An unexpected journey awaits those who come to this place. A fairy-tale forest exists above a section of the National Road 1, running from Helsinki to City of Turku.
Karnaistenkorpi has a well-marked nature and story trail and lean-tos by the ponds. The trails look like figure 8, and you can choose whichever distance you wish to hike. There are two starting points for the trails that are equipped with outdoor toilets. They are marked in this map under the name “Paikoitus”. The address of the parking area is Suoniementaival 30, Lohja.
A shorter trail of about 3.5 kilometres is available starting from the parking area next to the Kisakallio Sports Institute. The trail goes around two ponds and lean-tos and comes back to the starting point. This trail is suitable for families and for those who wish to take things easy.
The story trail begins also from this parking area. One of the many things that may come to you as a surprise is the silence. Although the motorway is close, it runs inside the bedrock which effectively blocks out the sounds of traffic. Nature is also quite special here: beauty everywhere and forest as from a fairy-tale. Soft green mosses and towering spruce trees make you feel you’re safe here.
The story trail runs clockwise. It rapidly leads to the shore of a small pond. The bank is a little marshy. When we visited the place, the winter was on its way, and the pond was partly frozen. However, the sun was still warming us up nicely. We smelled smoke coming from somewhere and understood that there must be a lean-to nearby.
Beautiful Labrador tea was growing by the pond. Labrador tea is a common plant on marshy areas, and when you rub the leaves of the plant on your fingers, the scent gets stronger. This is what Finland smells like.
When we got to the lean-to, fire was going, and a father was teaching his son some wilderness skills. We sat down with them. We had picked up some delicacies from a bakery on our way to Karnaistenkorpi, and we also had a small coffee pot with us. As we were hungry, a lunch break was in order.
There is a wood shed near the lean-to, and the firewood is available for use. The firewood was a little damp, so I chopped it into smaller pieces to make it burn better.
The lean-to is located on a very picturesque spot on top of a cliff by the Ahvenanlampi Pond. You need to step off the story trail a little to find the lean-to, but it’s still an easy task.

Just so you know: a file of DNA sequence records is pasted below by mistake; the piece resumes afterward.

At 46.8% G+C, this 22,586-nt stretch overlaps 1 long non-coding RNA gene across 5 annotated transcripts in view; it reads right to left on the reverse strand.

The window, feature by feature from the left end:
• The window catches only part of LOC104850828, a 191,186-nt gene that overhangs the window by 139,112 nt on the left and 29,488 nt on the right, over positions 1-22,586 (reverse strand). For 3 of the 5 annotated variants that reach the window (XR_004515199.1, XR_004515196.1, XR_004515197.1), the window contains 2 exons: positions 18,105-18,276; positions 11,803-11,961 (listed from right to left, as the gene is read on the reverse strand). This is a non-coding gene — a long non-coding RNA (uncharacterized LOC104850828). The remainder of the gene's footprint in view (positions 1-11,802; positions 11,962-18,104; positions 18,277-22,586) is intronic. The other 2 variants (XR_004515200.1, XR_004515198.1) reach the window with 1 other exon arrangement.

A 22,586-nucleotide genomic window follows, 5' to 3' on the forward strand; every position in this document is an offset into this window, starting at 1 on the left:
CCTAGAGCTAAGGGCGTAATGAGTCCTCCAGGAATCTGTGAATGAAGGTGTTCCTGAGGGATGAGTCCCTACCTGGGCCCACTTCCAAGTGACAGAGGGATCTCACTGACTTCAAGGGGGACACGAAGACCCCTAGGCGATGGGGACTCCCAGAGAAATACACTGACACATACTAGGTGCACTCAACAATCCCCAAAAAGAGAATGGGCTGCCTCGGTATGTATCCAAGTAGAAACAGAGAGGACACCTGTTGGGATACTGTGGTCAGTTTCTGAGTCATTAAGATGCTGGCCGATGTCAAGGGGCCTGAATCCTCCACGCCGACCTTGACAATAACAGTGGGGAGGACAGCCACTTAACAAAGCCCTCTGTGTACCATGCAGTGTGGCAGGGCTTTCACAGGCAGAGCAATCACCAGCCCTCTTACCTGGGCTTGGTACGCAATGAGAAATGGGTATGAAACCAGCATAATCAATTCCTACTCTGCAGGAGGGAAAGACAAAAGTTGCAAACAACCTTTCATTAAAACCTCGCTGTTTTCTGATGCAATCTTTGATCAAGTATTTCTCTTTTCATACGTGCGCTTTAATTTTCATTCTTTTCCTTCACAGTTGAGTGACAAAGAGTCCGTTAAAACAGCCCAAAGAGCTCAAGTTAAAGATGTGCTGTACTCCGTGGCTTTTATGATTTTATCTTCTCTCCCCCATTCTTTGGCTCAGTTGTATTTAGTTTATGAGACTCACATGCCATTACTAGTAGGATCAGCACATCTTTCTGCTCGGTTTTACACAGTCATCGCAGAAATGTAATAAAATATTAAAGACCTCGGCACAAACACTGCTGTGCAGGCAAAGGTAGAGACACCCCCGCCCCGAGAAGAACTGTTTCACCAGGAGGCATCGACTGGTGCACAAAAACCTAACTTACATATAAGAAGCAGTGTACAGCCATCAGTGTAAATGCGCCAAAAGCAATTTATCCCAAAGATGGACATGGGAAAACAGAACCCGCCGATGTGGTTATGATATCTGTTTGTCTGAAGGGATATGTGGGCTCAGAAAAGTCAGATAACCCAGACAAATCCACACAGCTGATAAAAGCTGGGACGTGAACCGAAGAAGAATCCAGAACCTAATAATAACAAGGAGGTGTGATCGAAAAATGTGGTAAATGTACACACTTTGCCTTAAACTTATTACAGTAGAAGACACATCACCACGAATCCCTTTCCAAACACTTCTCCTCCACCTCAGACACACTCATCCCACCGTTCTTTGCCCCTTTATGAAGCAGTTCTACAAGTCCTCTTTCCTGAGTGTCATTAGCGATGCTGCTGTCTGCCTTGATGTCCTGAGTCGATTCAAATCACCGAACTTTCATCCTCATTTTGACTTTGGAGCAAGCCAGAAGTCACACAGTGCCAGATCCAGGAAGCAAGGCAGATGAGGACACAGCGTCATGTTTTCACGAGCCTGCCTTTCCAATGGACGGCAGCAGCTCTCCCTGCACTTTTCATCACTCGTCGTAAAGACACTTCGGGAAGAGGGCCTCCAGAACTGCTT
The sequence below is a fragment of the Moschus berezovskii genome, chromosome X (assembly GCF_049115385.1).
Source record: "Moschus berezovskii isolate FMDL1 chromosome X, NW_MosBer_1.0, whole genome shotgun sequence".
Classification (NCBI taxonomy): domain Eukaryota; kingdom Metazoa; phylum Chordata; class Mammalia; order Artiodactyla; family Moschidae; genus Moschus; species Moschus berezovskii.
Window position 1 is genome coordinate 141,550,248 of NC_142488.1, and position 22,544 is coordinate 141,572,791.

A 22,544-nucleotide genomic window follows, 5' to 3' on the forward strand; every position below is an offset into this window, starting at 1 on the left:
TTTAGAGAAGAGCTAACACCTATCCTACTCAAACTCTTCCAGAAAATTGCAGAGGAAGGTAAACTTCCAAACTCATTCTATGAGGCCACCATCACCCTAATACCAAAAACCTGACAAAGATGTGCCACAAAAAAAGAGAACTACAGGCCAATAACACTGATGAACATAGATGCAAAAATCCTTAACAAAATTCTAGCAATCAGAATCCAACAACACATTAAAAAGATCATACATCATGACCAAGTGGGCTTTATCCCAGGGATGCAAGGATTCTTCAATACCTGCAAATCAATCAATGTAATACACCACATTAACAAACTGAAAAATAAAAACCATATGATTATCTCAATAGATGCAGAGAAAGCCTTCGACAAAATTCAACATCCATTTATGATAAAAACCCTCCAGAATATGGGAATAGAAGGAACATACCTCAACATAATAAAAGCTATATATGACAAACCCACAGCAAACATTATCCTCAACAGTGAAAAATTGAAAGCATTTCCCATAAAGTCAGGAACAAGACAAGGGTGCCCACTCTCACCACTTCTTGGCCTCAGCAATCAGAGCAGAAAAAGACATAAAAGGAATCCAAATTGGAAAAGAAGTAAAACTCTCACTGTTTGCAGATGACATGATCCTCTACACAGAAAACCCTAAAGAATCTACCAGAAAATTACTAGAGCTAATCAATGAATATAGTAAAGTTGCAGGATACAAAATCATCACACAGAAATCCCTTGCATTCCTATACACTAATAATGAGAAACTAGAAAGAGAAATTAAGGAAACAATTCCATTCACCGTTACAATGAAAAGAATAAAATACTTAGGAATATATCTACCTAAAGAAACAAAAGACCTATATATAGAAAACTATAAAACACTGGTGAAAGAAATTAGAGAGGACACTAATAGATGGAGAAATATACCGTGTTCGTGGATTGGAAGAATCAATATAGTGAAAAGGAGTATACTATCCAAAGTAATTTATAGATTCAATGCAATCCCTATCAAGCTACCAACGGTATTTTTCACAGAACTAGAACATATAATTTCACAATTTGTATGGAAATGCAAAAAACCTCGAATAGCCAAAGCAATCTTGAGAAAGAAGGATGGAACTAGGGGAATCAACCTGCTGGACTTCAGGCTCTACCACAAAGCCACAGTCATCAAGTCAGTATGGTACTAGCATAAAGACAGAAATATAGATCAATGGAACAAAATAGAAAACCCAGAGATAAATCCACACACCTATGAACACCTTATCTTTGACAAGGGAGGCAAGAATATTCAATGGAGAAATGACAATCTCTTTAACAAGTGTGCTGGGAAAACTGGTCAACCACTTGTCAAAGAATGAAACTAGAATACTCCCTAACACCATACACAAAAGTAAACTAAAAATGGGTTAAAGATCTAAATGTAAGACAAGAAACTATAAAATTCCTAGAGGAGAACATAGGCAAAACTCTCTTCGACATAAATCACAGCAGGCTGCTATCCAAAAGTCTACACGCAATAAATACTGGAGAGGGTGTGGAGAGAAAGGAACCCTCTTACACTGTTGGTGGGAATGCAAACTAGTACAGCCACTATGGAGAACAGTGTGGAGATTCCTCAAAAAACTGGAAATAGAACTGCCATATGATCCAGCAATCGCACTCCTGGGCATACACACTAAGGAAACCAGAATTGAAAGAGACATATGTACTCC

We found a handy gridiron at the lean-to. We put our paninis on the gridiron to warm them up over the fire, and the water for the coffee boiled in no time. Our little outdoor lunch by the fire was perfect!
The father and his son went on with their hike. We stayed to enjoy our coffee in almost complete silence. You wouldn’t believe it if you didn’t know, but the biggest motorway in Finland runs right below this lean-to!
We also continued our own journey along the story trail. There are 21 control points with information boards along the trail to offer lots of interesting information about local nature. The information boards are in Finnish.
We made good way, and soon were at the lean-to at Sorvalampi Pond. This lean-to is also located on a pretty spot on top of a cliff. Both lean-tos (this and the previous one) are equipped with outdoor toilets and firewood sheds.
Autumn days are not very long, and the dusk was already setting in. We stayed on for a little while longer to look at the last lights of the evening.
The ancient rocks of the region are covered in grooves that almost look like runes. Green mosses and lichens grow on the rocks which makes them look fairytailish.
The trail runs on wooden causeways in many parts. Beautiful cliffs surround the trail on both sides. The causeways have recently been fixed so they are in good shape as the rest of the trail structures.
Darkness fell gradually further and further into the forest. Luckily, we didn’t have much distance to cover anymore, so we just enjoyed the beautiful backwoods as long as there was light.
My imagination got wings when the darkness settled in. In the dark everything looks different.
Oh, I wish the trees could talk! These majestic spruce trees are way over a hundred years old. They have witnessed the cycle of life in the forest. Their roots are strongly embedded in the ground, and they are not easily moved.
Eventually, we had to leave these fairy-tale forests behind. We got into our car and drove home, but we will be back again someday – so magical was this place! Maybe next time we will sleep in the lean-to and listen what secrets the old spruce trees might share with us in the night.
Translation from Finnish: Mikko Lemmetti